Sweden in NATO: End to 210 Years of Neutrality

Our future with NATO - March 9, 2024


It turned out to be a much longer process than Swedish politicians imagined. But almost two years after the application was submitted, as of March 7, Sweden is the defense alliance’s 32nd member. It is a historic event – with mixed feelings.

Sweden adopted its neutral and non-aligned stance after the Napoleonic Wars in the 1810s. After being a major European power in the 17th century, the rest of Europe had begun to catch up with Sweden’s ability to manufacture military equipment, develop tactics on the battlefield and organize a large army, despite Sweden having a significantly smaller population than the players on the continent.

How neutrality came about

The new Swedish crown prince Karl Johan, former French marshal Jean Baptiste Bernadotte, chose in 1810 to reorganize Swedish foreign policy. The Swedish government and the people had hoped that Karl Johan would join Napoleon in the war against Russia 1812. This meant that Sweden could reclaim Finland, which for 600 years had been the country’s eastern half, but was lost to Russia 1809.

But Bernadotte knew Napoleon and the French conditions better than anyone in Sweden. He did not believe that Napoleon would succeed in defeating Russia. When Napoleon invaded Swedish Pomerania in 1812, the Swedish hopes for Napoleon cooled. Karl Johan could then meet Tsar Alexander and made a deal. If Sweden joined the resistance against Napoleon, the Tsar would support Sweden’s claim to Norway, as compensation for Sweden ceding Finland.

So, Sweden entered into an alliance with Austria, Prussia and Russia to defeat Napoleon. But Karl Johan’s army did not go into France, but up into Denmark to force Napoleon’s ally Denmark to surrender Norway to Sweden.

When this major political compensation for the loss of Finland was established in a peace treaty in 1814, Karl Johan took the non-aligned position of neutrality that Sweden would then take for 210 years. Until March 2024, when Sweden became a member of the NATO defense alliance.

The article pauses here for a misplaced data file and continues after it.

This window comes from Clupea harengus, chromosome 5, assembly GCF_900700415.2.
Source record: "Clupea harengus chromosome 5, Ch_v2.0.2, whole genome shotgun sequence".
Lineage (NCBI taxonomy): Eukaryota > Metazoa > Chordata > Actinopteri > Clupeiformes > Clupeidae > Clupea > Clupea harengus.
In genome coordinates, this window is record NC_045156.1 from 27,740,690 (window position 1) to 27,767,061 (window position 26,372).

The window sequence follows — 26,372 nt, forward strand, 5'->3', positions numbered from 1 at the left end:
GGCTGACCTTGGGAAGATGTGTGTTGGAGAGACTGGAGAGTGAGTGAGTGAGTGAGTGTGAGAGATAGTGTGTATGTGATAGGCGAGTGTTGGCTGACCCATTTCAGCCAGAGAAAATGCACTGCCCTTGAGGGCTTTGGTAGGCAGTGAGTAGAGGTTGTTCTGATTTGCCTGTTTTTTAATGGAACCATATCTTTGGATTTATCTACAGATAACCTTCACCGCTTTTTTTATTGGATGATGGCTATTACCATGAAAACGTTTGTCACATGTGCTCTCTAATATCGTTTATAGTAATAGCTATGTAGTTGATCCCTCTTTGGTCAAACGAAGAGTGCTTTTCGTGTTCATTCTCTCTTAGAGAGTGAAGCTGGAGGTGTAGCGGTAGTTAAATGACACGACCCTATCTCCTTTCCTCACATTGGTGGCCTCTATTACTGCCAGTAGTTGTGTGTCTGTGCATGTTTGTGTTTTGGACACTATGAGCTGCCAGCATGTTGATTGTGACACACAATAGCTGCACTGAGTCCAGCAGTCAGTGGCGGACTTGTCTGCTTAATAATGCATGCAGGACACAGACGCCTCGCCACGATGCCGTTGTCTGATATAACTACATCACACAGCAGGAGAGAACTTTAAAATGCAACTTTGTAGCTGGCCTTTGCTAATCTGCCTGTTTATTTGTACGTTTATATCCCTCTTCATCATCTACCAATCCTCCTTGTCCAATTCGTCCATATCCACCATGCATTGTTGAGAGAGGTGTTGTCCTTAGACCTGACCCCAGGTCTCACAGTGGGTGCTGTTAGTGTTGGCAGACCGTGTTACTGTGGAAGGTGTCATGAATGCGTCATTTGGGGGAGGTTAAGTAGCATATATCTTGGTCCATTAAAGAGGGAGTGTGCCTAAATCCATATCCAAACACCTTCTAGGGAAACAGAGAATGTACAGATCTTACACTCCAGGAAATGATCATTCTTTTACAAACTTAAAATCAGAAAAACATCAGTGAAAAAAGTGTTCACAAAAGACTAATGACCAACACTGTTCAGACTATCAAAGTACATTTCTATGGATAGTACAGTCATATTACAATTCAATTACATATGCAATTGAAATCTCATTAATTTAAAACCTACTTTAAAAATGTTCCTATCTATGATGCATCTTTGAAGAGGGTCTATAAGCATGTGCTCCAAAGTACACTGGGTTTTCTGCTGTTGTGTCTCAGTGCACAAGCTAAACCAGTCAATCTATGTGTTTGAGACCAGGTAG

“Neutrality has served us well”

A standing expression for all governments during this two centuries was “freedom from alliances in peacetime, aiming at neutrality in the event of war”. And this security policy doctrine kept Sweden out of several wars – from the Danish-Prussian wars (where King Karl XV had to be persuaded not to join Denmark’s side) to the First and Second World Wars.

Therefore, a common mantra in recent decades has been “neutrality has served us well” to dampen public opinion that wanted more active efforts beyond all nice words. This meant that Sweden removed neutrality from the security doctrine in 1991 (but retained non-alignment), as the government wanted to be able to support the Baltics in their independence from the collapsing Soviet Union.

But joining NATO has been too big a step for the majority of parties and also the Swedish public opinion. Interestingly, the moods in Finland have been exactly the same as in Sweden. It is as if the once common nation lives on beneath the surface.

Strong own defense

In order to make Swedish neutrality credible in the eyes of the outside world, Sweden, until the mid-1990s, had one of the world’s highest military expenditures per capita. Sweden did not remain a political power after the 17th century, but the arms industry, which was already world-leading at the time, continued to produce weapons and weapon systems of the highest world class.

Although there was opposition from left-wing parties, Sweden invested in building its own systems for submarines, fighter aircraft and artillery. The Jas Gripen combat aircraft and the Gotland class of submarines are proof of this, as are the Combat Vehicle 90 and artillery weapons of various types. They are now excelling in Ukraine, where the Ukrainian soldiers praise the Swedish systems for their reliability and efficiency.

But Sweden is, after all, a country with only 10 million inhabitants.

NATO with hesitation

In the long run, it has become difficult to maintain the will and motivation for such an extensive military defense requires. And after the fall of the wall, security gave way to pure peace utopianism which meant that 90 percent of the army was dismantled and 70 percent of the navy between 1995 and 2015.

When Russia went in with a full-scale attack on Ukraine, the politicians finally woke up from the rosy dreams of peace. But now Sweden stood almost naked.

The alternatives to NATO were unrealistic. At least in the short term.

The opinion polls show great support for NATO membership after the Russian attack. But that’s because people know that no alternative exists. Many are disappointed that Sweden has no scope for a continued security policy doctrine of its own.

However, the blame for this does not lie with anyone other than the short-sighted, naive politicians of their own country.

So, now here we are. And can’t do anything but make the best of the situation.